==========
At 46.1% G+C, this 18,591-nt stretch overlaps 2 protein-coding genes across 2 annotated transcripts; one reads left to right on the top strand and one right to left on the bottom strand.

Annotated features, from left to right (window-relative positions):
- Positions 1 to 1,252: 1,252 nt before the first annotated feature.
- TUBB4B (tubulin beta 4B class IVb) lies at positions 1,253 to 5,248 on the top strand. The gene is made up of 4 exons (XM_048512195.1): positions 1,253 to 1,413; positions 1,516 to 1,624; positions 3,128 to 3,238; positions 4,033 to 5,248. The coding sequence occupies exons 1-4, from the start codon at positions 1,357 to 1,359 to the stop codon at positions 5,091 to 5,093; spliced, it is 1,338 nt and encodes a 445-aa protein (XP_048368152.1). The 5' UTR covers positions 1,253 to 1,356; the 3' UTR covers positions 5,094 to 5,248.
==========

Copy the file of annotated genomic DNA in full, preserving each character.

At 46.1% G+C, this 18,591-nt stretch overlaps 2 protein-coding genes across 2 annotated transcripts; one reads left to right on the top strand and one right to left on the bottom strand.

Annotated features, from left to right (window-relative positions):
- Positions 1 to 1,252: 1,252 nt before the first annotated feature.
- TUBB4B (tubulin beta 4B class IVb) lies at positions 1,253 to 5,248 on the top strand. The gene is made up of 4 exons (XM_048512195.1): positions 1,253 to 1,413; positions 1,516 to 1,624; positions 3,128 to 3,238; positions 4,033 to 5,248. The coding sequence occupies exons 1-4, from the start codon at positions 1,357 to 1,359 to the stop codon at positions 5,091 to 5,093; spliced, it is 1,338 nt and encodes a 445-aa protein (XP_048368152.1). The 5' UTR covers positions 1,253 to 1,356; the 3' UTR covers positions 5,094 to 5,248.